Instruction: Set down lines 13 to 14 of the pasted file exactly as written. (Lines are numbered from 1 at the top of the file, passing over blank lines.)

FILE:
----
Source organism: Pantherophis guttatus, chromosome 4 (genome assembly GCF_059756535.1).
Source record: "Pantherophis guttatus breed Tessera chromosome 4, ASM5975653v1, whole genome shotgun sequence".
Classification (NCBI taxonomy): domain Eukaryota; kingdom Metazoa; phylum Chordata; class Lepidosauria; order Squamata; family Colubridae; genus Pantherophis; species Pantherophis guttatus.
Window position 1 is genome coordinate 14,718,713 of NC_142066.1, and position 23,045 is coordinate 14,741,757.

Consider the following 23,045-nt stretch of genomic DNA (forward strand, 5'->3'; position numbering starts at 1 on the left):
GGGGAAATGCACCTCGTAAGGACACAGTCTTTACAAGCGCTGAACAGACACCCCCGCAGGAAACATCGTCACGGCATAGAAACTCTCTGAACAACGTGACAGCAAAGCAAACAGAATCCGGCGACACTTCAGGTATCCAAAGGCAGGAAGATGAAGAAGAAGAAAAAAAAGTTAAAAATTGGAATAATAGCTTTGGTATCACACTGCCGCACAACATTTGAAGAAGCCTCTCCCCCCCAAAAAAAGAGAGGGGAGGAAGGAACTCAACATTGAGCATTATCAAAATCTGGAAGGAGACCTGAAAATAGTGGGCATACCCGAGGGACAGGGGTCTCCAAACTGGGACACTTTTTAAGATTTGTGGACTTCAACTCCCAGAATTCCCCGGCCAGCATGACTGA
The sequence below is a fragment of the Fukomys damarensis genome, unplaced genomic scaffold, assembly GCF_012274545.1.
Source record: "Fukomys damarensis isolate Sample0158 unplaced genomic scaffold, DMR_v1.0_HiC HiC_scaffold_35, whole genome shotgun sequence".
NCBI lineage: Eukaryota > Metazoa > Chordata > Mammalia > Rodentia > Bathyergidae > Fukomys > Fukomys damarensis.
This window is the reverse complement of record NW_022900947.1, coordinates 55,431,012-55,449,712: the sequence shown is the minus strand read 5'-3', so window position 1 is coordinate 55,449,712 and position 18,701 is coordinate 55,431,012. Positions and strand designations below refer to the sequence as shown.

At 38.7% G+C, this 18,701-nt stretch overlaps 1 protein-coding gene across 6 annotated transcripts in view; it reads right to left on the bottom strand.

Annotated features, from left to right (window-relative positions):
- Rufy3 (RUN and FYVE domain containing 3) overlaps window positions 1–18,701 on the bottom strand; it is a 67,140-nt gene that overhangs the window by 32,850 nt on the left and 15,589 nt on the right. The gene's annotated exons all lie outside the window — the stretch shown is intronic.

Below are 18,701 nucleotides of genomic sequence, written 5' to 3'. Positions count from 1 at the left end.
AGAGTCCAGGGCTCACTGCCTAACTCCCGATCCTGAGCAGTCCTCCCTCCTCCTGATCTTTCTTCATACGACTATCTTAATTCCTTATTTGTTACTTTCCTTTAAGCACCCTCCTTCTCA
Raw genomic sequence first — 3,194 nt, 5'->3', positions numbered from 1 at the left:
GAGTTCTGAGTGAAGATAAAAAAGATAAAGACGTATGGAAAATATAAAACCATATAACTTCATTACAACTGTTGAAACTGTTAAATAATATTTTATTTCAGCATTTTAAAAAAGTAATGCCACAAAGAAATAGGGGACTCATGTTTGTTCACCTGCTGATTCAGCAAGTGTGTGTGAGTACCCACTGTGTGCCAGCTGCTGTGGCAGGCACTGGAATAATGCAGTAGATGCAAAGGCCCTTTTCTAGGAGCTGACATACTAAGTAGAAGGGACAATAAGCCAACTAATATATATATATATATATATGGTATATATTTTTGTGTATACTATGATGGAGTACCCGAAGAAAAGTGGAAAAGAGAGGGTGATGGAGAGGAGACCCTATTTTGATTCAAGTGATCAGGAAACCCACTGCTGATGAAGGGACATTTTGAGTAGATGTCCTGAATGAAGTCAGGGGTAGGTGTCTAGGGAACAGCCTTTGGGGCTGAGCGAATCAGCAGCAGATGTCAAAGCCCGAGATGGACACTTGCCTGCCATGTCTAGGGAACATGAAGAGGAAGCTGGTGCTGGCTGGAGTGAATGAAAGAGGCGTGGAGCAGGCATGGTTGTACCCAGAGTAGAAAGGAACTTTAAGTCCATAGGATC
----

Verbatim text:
- Rufy3 (RUN and FYVE domain containing 3) overlaps window positions 1–18,701 on the bottom strand; it is a 67,140-nt gene that overhangs the window by 32,850 nt on the left and 15,589 nt on the right. The gene's annotated exons all lie outside the window — the stretch shown is intronic.

Below are 18,701 nucleotides of genomic sequence, written 5' to 3'. Positions count from 1 at the left end.